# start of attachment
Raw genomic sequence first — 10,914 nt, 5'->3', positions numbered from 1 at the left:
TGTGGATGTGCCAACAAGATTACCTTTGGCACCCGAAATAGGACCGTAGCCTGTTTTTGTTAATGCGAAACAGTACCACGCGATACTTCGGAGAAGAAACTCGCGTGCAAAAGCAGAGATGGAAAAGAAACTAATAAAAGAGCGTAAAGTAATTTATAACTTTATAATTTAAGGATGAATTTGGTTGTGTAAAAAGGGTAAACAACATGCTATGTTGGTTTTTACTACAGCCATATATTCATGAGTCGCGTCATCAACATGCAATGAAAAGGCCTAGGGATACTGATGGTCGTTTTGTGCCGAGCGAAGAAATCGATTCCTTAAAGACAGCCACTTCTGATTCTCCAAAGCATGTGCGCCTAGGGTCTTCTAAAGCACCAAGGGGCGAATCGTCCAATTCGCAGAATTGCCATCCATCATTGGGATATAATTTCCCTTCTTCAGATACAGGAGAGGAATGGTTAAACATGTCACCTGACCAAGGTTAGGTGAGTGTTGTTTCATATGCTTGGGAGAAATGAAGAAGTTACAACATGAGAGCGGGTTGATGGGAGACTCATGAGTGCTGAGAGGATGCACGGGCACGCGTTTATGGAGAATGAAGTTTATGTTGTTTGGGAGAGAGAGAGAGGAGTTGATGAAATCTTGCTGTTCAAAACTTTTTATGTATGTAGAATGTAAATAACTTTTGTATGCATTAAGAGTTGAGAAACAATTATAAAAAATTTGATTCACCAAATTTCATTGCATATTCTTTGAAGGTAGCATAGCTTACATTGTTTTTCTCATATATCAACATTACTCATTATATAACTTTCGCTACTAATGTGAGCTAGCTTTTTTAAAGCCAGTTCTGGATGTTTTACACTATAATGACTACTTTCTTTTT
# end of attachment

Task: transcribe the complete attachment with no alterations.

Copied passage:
Raw genomic sequence first — 10,914 nt, 5'->3', positions numbered from 1 at the left:
TGTGGATGTGCCAACAAGATTACCTTTGGCACCCGAAATAGGACCGTAGCCTGTTTTTGTTAATGCGAAACAGTACCACGCGATACTTCGGAGAAGAAACTCGCGTGCAAAAGCAGAGATGGAAAAGAAACTAATAAAAGAGCGTAAAGTAATTTATAACTTTATAATTTAAGGATGAATTTGGTTGTGTAAAAAGGGTAAACAACATGCTATGTTGGTTTTTACTACAGCCATATATTCATGAGTCGCGTCATCAACATGCAATGAAAAGGCCTAGGGATACTGATGGTCGTTTTGTGCCGAGCGAAGAAATCGATTCCTTAAAGACAGCCACTTCTGATTCTCCAAAGCATGTGCGCCTAGGGTCTTCTAAAGCACCAAGGGGCGAATCGTCCAATTCGCAGAATTGCCATCCATCATTGGGATATAATTTCCCTTCTTCAGATACAGGAGAGGAATGGTTAAACATGTCACCTGACCAAGGTTAGGTGAGTGTTGTTTCATATGCTTGGGAGAAATGAAGAAGTTACAACATGAGAGCGGGTTGATGGGAGACTCATGAGTGCTGAGAGGATGCACGGGCACGCGTTTATGGAGAATGAAGTTTATGTTGTTTGGGAGAGAGAGAGAGGAGTTGATGAAATCTTGCTGTTCAAAACTTTTTATGTATGTAGAATGTAAATAACTTTTGTATGCATTAAGAGTTGAGAAACAATTATAAAAAATTTGATTCACCAAATTTCATTGCATATTCTTTGAAGGTAGCATAGCTTACATTGTTTTTCTCATATATCAACATTACTCATTATATAACTTTCGCTACTAATGTGAGCTAGCTTTTTTAAAGCCAGTTCTGGATGTTTTACACTATAATGACTACTTTCTTTTT